The Small Business Administration will resume accepting Paycheck Protection Program applications from participating lenders at 10:30 this morning.
But this time, the refreshed program has new strings attached.
The Paycheck Protection Program (PPP) is a federal loan designed to provide a direct incentive for small businesses to keep workers on the payroll. The loan is forgiven if businesses retain employees and use the money for rent, mortgages and to keep the lights on.
It took less than two weeks for a deluge of applications to exhaust the previous allotment of loans.
Businesses received some $349 billion of the PPP loans in the first round of funding as the SBA processed 14 years’ worth of loans in less than 14 days. Nearly 5,000 leaders participated in the previous round.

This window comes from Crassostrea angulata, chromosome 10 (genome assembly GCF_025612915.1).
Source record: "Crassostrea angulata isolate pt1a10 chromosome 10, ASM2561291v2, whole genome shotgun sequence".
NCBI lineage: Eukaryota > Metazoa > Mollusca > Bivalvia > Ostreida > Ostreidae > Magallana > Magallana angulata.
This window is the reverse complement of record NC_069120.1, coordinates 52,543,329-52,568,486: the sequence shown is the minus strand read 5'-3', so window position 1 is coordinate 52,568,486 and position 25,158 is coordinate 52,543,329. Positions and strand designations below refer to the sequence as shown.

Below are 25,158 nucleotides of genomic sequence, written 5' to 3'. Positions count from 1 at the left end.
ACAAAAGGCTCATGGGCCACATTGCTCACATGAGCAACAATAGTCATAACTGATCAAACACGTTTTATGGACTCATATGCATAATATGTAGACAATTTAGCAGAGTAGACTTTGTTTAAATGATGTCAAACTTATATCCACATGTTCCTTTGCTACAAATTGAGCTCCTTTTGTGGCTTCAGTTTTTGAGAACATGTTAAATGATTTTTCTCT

The second round of federal stimulus funding appropriates $320 billion to the PPP.
You can apply through any existing SBA 7(a) lender or through any participating federally insured depository institution, federally insured credit union and Farm Credit System institution.
However, the program has seen increased scrutiny as a number of large, publicly traded companies and even big universities tapped into the funds.
In recent days, Harvard University and public traded companies such as AutoNation Inc., Ruth’s Hospitality Group Inc., Shake Shack Inc. and others agreed to return PPP funds they received, according to SEC filings and national reports.
Now borrowers are expected to “certify” that they need the money.
“Borrowers still must certify in good faith that their PPP loan request is necessary,” the SBA said last week. “It is unlikely that a public company with substantial market value and access to capital markets will be able to make the required certification in good faith, and such a company should be prepared to demonstrate to SBA, upon request, the basis for its certification.”
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